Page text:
Heck, some provinces aren't even open to Canadian citizens from other provinces. Want to hunt BC? Open your wallet and pay a guide.
 

Broomd

Senior Member
Joined
Sep 29, 2014
Messages
2,925
Location
North Idaho
Unbelievable piece, almost as ridiculous as the 'you' perspective it's penned in.
Shockey's gotten high on his own supply.

Big fan of Canada and our northern neighbors, especially Alberta and westward, but as a hunter I'd tell them to kiss my ass and hunt Alaska.

We've fished northwest Ontario most years since '95, we camp as far north as Yanks legally can on Crown land.
Paid our campsite five months ago (as we always do) and still have yet to hear from our host about border updates.. 26 years of loyalty. Good grief.
 

5MilesBack

Senior Member
Joined
Feb 27, 2012
Messages
11,918
Location
Colorado Springs
If someone is having trouble "making it" on $100k/year then they are horrible with finances. And there is no way that any paid hunts shouldn't be "carried over" to future years. If not the next year, then soon thereafter. Clients paid in full and have gotten absolutely nothing in return for that........contracts don't work as a one-way street. There has to be reciprocation. I would expect most outfitters to carry insurance every year on catastrophic losses such as was given to them last year by no fault of their own, or their clients. And on the other hand, I'd sure be looking into travel insurance for these hunts before booking in the future.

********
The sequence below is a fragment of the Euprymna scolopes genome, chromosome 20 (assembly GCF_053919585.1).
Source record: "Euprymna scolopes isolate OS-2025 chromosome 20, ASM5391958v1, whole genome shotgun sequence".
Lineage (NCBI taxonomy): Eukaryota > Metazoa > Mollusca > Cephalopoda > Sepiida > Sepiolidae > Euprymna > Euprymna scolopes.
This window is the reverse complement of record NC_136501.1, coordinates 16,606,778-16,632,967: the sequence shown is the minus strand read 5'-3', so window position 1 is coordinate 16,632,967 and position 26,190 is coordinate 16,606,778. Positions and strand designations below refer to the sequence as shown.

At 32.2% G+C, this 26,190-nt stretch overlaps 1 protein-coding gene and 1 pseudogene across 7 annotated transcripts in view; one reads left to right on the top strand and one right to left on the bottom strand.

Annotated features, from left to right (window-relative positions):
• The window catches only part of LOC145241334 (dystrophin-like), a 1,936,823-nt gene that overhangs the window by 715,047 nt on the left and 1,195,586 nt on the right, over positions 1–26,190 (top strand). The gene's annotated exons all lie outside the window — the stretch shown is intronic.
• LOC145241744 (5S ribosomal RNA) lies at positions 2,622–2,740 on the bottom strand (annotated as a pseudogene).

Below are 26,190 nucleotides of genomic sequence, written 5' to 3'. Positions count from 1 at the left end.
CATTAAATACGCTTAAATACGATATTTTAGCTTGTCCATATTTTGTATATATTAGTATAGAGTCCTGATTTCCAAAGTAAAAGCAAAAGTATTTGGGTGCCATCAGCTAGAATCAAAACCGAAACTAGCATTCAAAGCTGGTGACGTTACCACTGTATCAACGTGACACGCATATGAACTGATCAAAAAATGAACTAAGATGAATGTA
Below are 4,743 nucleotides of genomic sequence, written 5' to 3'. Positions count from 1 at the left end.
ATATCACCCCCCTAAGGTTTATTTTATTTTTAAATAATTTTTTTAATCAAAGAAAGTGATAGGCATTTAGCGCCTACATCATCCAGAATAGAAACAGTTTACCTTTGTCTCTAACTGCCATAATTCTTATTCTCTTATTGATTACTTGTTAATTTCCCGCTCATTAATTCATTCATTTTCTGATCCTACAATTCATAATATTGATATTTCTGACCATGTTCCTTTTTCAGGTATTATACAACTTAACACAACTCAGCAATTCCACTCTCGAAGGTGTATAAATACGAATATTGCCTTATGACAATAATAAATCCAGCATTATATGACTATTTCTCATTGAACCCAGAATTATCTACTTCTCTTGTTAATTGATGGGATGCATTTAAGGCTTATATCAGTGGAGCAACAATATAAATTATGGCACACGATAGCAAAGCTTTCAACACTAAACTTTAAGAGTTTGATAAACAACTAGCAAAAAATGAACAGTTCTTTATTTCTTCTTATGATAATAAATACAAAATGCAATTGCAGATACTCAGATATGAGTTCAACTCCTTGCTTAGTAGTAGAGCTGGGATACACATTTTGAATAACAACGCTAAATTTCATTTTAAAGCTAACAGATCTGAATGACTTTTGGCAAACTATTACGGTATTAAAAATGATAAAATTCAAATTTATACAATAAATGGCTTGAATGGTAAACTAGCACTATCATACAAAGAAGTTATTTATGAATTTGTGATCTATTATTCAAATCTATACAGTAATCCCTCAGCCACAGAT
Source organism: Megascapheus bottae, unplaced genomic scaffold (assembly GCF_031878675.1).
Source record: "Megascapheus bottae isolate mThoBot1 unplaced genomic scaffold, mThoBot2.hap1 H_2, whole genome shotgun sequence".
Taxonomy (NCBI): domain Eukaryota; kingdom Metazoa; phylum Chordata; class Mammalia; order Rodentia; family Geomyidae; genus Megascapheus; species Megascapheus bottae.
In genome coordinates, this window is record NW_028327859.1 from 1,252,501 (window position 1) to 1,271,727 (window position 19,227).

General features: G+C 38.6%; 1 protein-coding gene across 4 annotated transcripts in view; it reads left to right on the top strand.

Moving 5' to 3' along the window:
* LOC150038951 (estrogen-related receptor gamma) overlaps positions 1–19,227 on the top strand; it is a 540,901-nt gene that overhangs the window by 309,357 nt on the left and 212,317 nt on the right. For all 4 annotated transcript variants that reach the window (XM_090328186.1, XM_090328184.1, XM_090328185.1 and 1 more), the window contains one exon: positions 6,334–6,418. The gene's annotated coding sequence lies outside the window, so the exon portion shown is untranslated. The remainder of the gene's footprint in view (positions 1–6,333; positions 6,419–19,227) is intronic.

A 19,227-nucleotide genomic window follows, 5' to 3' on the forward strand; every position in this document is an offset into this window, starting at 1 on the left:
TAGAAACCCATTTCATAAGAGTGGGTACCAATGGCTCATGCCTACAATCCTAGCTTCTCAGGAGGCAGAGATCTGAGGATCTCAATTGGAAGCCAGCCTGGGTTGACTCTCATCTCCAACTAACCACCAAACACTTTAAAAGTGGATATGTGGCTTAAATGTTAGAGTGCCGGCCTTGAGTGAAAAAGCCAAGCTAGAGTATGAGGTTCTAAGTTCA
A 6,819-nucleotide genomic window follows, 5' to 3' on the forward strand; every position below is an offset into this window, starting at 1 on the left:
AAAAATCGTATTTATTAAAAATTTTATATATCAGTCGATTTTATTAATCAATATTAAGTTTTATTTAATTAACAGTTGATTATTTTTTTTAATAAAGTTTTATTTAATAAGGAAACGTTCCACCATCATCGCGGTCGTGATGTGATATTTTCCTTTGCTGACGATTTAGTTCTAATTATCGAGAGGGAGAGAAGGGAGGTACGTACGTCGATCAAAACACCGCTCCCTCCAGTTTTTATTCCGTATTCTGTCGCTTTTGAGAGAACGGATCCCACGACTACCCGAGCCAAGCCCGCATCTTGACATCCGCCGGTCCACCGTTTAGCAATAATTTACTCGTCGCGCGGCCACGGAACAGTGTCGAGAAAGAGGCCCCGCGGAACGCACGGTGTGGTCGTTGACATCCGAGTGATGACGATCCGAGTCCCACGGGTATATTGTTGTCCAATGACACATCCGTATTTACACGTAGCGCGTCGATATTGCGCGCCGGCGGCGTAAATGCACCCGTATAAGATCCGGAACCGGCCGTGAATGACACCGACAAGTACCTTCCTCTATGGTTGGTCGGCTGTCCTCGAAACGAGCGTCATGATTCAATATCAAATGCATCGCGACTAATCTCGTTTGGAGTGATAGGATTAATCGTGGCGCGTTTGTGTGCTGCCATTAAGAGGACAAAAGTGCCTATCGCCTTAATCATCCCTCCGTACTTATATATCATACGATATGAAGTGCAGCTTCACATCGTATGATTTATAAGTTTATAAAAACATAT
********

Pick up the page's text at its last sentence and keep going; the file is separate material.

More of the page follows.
TheTone

Senior Member
Joined
Mar 4, 2012
Messages
537
I think he left out the part of the outfitter perspective where you and your family sign millions of dollars in endorsement deals to put your name on products you barely use and live high on the hog
 

elkbowhuntr

Member
Joined
Nov 19, 2017
Messages
58
Location
Idaho
If someone is having trouble "making it" on $100k/year then they are horrible with finances. And there is no way that any paid hunts shouldn't be "carried over" to future years. If not the next year, then soon thereafter. Clients paid in full and have gotten absolutely nothing in return for that........contracts don't work as a one-way street. There has to be reciprocation. I would expect most outfitters to carry insurance every year on catastrophic losses such as was given to them last year by no fault of their own, or their clients. And on the other hand, I'd sure be looking into travel insurance for these hunts before booking in the future.
I couldn't agree with you more ! The contract he speaks of in the article is to cover them from the "deadbeats" as he calls them (which I am sure are out there) not a global pandemic. What really bugs the crap out of me is when he mentions if the "deadbeats" would have paid all their money he would have more to refund the other folks. LOL - Maybe this one time it paid to be a "deadbeat"!